I’ve been writing a series of articles about how to customize P90X for various sports. I’d point you to the series but the archive pages aren’t up yet. I will as soon as they are. My next training cycle will be a part of this series. Even though I’m not using 90x (though I will use many movements from it and perhaps some workouts when I don’t have time to concoct my own) it will help you understand the principles, which are the same no matter what program you are adapting.
The first question I ask everyone adapting x towards another purpose is “what are your goals?” Without this it’s impossible to structure anything significant. P90x is a great foundation program. If you don’t have goals, just doing variations of it will keep you fit and ready for life’s encounters. With goals, however, your template changes because you must now focus on not only the activity(ies) at hand but also the different energy systems that will enhance your chances of reaching your goals. Training can vary from X-like to, well, not X-like at all.
One thing that’s a constant is a periodizational approach. All training programs address various systems one at a time. In my case, as you’ll see, it’s a bit different because I’m trying to train for three separate sports while also improving at another sport. To do this I’m using my experience at training for a single sports as well as my penchant for doing many different things that tax completely different muscle fibers and energy systems.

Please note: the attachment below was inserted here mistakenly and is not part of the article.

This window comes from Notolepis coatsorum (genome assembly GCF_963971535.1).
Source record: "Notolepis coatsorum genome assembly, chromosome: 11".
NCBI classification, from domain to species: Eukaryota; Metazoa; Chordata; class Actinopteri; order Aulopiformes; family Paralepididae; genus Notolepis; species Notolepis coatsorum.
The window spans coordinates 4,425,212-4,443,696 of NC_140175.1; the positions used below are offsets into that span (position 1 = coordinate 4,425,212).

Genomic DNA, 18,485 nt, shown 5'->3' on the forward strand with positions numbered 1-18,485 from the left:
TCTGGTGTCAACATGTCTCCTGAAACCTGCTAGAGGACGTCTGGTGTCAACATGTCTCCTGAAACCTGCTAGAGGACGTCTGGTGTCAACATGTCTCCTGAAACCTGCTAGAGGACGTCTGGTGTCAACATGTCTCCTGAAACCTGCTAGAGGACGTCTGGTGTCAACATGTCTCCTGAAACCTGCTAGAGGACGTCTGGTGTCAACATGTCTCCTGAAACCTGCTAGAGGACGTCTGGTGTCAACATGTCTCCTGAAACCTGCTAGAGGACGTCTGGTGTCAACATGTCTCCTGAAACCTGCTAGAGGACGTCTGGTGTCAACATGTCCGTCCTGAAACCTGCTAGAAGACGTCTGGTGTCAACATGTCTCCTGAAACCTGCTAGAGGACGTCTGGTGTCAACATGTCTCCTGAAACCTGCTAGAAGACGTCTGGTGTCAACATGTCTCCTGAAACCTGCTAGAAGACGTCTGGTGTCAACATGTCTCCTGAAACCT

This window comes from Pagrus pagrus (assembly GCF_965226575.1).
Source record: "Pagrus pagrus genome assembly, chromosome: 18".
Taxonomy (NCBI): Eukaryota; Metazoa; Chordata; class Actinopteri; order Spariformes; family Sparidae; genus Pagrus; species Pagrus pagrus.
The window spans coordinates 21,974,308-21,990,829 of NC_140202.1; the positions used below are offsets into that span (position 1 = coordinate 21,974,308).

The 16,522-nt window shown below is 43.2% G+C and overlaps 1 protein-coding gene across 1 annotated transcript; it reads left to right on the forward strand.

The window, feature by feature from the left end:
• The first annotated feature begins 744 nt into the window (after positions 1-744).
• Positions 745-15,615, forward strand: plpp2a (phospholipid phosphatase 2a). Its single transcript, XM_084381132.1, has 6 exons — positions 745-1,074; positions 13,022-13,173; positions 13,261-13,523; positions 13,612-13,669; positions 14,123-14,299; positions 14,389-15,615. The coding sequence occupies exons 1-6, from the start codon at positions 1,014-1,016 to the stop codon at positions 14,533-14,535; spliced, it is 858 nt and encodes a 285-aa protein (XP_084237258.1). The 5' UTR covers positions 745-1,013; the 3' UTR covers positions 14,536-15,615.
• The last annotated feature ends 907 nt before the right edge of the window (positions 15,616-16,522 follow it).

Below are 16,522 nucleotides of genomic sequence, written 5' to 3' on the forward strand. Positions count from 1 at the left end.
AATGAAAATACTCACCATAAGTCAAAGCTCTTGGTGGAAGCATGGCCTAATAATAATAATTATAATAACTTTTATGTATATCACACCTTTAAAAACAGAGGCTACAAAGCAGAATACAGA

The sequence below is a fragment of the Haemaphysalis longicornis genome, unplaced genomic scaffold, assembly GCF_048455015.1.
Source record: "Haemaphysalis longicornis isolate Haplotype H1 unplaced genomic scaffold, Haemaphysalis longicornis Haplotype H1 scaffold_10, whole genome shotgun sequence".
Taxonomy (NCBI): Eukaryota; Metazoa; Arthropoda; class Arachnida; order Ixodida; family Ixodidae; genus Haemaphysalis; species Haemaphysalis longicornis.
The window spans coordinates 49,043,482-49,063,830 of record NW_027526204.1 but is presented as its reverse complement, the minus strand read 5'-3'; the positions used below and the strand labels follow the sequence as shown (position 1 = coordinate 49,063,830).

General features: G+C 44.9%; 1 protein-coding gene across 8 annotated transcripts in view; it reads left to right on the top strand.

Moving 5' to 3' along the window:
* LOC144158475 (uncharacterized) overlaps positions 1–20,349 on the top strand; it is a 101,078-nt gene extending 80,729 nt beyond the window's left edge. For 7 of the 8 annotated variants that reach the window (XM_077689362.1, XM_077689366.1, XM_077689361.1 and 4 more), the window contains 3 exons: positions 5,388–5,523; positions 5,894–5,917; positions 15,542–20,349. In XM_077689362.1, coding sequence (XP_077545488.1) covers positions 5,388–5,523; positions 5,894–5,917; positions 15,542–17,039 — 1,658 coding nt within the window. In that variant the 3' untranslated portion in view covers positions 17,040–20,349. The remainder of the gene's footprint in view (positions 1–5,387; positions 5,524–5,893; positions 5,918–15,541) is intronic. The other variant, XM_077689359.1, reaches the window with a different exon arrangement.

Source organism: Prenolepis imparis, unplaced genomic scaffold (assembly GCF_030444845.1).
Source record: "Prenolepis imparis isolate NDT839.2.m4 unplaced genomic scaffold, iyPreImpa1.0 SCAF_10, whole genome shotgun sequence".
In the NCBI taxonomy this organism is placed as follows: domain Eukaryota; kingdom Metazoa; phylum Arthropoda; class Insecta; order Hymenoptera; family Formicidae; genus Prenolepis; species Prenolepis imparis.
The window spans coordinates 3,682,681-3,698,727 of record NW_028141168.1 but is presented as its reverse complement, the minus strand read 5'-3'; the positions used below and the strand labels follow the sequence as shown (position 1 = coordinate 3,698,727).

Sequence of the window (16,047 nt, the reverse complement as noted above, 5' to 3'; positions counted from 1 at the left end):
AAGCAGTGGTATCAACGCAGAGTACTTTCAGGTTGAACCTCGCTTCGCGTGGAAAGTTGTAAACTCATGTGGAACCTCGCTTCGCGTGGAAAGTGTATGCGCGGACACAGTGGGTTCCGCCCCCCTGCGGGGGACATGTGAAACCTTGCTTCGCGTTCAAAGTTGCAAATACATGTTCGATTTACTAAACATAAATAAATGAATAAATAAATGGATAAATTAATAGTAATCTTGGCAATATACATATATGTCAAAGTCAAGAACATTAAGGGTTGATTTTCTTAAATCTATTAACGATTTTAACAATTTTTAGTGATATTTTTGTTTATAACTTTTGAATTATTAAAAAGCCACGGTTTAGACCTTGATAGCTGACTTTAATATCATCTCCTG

True training starts tomorrow, December 25th, 2009. The end of this round of training is April 1, at which time I want to have my strongest climbing base in 15 years, a good running base, and a decent biking base.
Since I’ll be racing with the Raramuri in Mexico in early March I NEED a sound running base—it’s a 48 mile race with, I dunno, 20,000 feet of elevation change, minimum, and it also includes a 66 mile “taper” that is a cultural exchange with The Running People that leads up to race day. I’m not going down to try and win, or even impress, the Raramuri. I’m just there for the experience and a chance to meet them. But I also don’t want to die, or come back injured. As my friend Jamil said, the Raramuri are “no joke” when it comes to running great distances fast. I need to have some miles under my feet.
My injury is not, nor will it be, 100%. Those of you who follow this blog know that I’m still in recovery. It’s going well, very well, but it’s also something I need to constantly moderate. But I’m now able to train at damn near 100% intensity. And as long as I keep my benchmarks constant I’m confident that recovery will continue.
That’s the announcement. The details will follow. The basic schedule looks like this. For you Xers, this should look familiar:
Block one: 3 weeks (focusing on hypertrophy and aerobic conditioning)
Transition/Recovery: 6 days
Block two: 3 weeks (focus on power for climbing/biking, and power/endurance for running)
Transition/Recovery: 6 days
Block three: Feb 15-27 (focus on power/endurance for climbing/biking and tapering for running
Transition: Feb 27-Mar11 (running in Mexico. Rest for climbing/biking. Heaps of running)
Block four: Mar 11-April 1 (power/endurance training for climbing/biking and running [speed work])
I’m also going to be playing with an absolutely cool, and hopefully revolutionary, diet theory. So stay tuned!
pic: in the new team kit and in need of earning it (http://www.ritteracing.com/story/)